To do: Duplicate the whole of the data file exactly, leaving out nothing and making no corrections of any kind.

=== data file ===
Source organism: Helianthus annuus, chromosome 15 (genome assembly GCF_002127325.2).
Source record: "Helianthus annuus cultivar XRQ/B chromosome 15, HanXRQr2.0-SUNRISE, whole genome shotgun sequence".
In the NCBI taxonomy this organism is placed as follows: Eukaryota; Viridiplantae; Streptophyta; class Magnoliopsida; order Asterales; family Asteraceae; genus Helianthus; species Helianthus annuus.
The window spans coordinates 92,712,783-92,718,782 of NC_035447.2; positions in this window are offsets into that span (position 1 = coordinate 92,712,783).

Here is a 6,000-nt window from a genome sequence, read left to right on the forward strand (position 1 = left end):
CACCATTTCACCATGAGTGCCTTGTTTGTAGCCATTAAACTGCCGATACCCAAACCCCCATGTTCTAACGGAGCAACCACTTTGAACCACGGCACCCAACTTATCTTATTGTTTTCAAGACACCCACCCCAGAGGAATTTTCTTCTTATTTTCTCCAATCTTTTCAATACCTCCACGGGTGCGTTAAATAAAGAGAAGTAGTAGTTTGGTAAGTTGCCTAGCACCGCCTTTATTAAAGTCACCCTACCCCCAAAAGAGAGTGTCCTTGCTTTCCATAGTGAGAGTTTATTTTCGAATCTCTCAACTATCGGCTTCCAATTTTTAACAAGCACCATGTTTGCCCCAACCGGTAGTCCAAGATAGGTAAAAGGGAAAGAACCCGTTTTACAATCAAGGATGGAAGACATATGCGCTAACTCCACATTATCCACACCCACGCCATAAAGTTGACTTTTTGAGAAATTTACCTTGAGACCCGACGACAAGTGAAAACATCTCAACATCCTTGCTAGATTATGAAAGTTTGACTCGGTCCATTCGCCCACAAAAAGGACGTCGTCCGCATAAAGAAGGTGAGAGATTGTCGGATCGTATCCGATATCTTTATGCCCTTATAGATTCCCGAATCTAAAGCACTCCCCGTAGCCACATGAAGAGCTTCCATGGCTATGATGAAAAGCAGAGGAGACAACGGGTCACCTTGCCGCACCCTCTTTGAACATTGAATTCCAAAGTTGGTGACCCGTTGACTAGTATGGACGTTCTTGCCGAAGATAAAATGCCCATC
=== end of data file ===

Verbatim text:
Source organism: Helianthus annuus, chromosome 15 (genome assembly GCF_002127325.2).
Source record: "Helianthus annuus cultivar XRQ/B chromosome 15, HanXRQr2.0-SUNRISE, whole genome shotgun sequence".
In the NCBI taxonomy this organism is placed as follows: Eukaryota; Viridiplantae; Streptophyta; class Magnoliopsida; order Asterales; family Asteraceae; genus Helianthus; species Helianthus annuus.
The window spans coordinates 92,712,783-92,718,782 of NC_035447.2; positions in this window are offsets into that span (position 1 = coordinate 92,712,783).

Here is a 6,000-nt window from a genome sequence, read left to right on the forward strand (position 1 = left end):
CACCATTTCACCATGAGTGCCTTGTTTGTAGCCATTAAACTGCCGATACCCAAACCCCCATGTTCTAACGGAGCAACCACTTTGAACCACGGCACCCAACTTATCTTATTGTTTTCAAGACACCCACCCCAGAGGAATTTTCTTCTTATTTTCTCCAATCTTTTCAATACCTCCACGGGTGCGTTAAATAAAGAGAAGTAGTAGTTTGGTAAGTTGCCTAGCACCGCCTTTATTAAAGTCACCCTACCCCCAAAAGAGAGTGTCCTTGCTTTCCATAGTGAGAGTTTATTTTCGAATCTCTCAACTATCGGCTTCCAATTTTTAACAAGCACCATGTTTGCCCCAACCGGTAGTCCAAGATAGGTAAAAGGGAAAGAACCCGTTTTACAATCAAGGATGGAAGACATATGCGCTAACTCCACATTATCCACACCCACGCCATAAAGTTGACTTTTTGAGAAATTTACCTTGAGACCCGACGACAAGTGAAAACATCTCAACATCCTTGCTAGATTATGAAAGTTTGACTCGGTCCATTCGCCCACAAAAAGGACGTCGTCCGCATAAAGAAGGTGAGAGATTGTCGGATCGTATCCGATATCTTTATGCCCTTATAGATTCCCGAATCTAAAGCACTCCCCGTAGCCACATGAAGAGCTTCCATGGCTATGATGAAAAGCAGAGGAGACAACGGGTCACCTTGCCGCACCCTCTTTGAACATTGAATTCCAAAGTTGGTGACCCGTTGACTAGTATGGACGTTCTTGCCGAAGATAAAATGCCCATC